## Fall In the Value Of The Variable Capital (19)

In Part 34, it was shown how the rise in productivity increases the annual rate of profit, but also results in the release of capital, as the period during which variable capital is advanced is continually reduced. But, this release of capital, also has other results. If we take the release of capital in Year 2 above, the advanced variable capital was £670, representing a release of capital of £330.

On the assumptions made so far, the cost of fixed capital is £200. This fixed capital is assumed to last for one year, and each year, it has been replaced by new fixed capital of the same value, but which is progressively more productive. Given the assumptions made, if double the quantity of fixed capital were employed, then assuming twice as many workers were employed to operate it, twice the quantity of material could be processed. But, the consequence of this is interesting.

Currently in Year 2, using £200 of fixed capital, 800 units with a value of £800, is processed by 1400 labour units employed with a variable-capital of £670. If £400 of fixed capital were employed, then to operate it, 2800 labour units would be required. It would then appear that an additional £670 of variable capital would be required, along with an additional £800 of circulating constant capital (material) to be processed. But, in fact, that is not the case.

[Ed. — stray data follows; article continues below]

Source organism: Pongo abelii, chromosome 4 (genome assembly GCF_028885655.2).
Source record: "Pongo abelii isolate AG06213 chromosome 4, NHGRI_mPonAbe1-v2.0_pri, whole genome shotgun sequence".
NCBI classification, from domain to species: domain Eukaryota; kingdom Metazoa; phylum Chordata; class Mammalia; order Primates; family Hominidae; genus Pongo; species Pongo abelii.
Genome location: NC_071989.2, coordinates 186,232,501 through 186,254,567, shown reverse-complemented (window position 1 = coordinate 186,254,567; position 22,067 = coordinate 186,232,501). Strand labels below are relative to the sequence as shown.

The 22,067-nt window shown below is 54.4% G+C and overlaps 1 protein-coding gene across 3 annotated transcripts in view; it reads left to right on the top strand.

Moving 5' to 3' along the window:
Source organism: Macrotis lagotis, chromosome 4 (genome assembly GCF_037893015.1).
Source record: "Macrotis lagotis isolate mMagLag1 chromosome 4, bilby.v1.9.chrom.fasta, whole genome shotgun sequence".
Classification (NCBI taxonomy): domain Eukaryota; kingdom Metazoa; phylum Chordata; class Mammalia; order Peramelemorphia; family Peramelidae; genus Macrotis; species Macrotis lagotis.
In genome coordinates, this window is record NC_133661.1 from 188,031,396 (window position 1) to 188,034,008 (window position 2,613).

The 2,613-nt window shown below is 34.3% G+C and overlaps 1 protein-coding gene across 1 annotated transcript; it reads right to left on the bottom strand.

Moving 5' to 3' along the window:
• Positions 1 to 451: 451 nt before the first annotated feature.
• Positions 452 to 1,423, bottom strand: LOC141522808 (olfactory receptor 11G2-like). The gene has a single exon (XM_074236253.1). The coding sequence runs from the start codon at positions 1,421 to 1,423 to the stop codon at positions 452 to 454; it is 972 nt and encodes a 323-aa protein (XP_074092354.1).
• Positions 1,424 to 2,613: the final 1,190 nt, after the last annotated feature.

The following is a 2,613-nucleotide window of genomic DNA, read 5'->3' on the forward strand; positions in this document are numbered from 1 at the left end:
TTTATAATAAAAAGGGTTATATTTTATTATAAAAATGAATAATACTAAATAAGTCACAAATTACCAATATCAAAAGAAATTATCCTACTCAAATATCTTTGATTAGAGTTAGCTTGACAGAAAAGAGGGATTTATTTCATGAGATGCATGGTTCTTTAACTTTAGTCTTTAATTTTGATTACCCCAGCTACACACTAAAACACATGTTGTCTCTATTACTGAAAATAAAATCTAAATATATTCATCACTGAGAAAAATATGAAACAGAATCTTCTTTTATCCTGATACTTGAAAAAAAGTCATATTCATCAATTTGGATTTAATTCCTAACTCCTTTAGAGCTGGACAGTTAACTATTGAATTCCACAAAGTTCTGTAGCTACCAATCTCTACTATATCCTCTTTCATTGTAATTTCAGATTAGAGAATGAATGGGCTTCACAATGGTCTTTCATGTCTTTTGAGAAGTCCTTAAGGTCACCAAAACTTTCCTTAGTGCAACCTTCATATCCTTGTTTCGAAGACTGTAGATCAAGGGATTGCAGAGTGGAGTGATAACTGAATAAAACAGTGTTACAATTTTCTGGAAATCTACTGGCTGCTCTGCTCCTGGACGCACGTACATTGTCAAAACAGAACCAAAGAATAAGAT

If the amount of output for a turnover period remains 3000 units, then the material required to produce this 3000 units does not change. It is still the case that only 800 units of material (£800) is required to be advanced for the turnover period. But, also if double the quantity of fixed capital, and double the quantity of labour-power produces double the output in a given period of time, by the same token, the same quantity of output (3,000 units) can be produced in half the time.

In other words, although twice the physical quantity of workers is employed, the variable capital advanced, is advanced for only half the time. Previously it took 29.71 weeks to produce 3000 units, but now with twice the amount of fixed capital, and twice the quantity of labour-power, this 3000 units can be produced in just 14.85 weeks. The amount of variable capital advanced for this turnover period is then still only £670. The annual rate of profit can then be calculated.

The surplus value produced by the 1400 labour units in 29.71 weeks was £930. The surplus value produced by 2800 labour units in 14.85 weeks is, therefore, the same. The total surplus value produced in the year is then s x n = 930 x 3.5 = £3,255. The fixed capital advanced for a turnover period is £400, the circulating constant capital is £800, and the advanced variable capital is £670. The total advanced capital is then £1,870. The annual rate of profit is then 3255/1870 = 174%.

That is a rise from 97%, of 79%. In other words, this rise in the organic composition of capital brought about by a doubling of the fixed capital, results not in a fall in the rate of profit, but a significant rise. This is the reason that so far as it remains possible to find available markets for the output, capital always has an incentive to utilise the released capital to invest in additional fixed capital, so as to increase productive potential, because although this means that the quantity of laid out capital increases, the quantity of advanced capital does not, and consequently the annual rate of profit must rise.

This is a further validation of Marx’s analysis that the very process that results in a tendency for the “Rate of Profit” to fall, simultaneously results in a tendency for the mass of capital to grow, including the mass of variable capital, and for the mass of profits to grow alongside it. It results in an increasing volume of released capital available for yet further accumulation.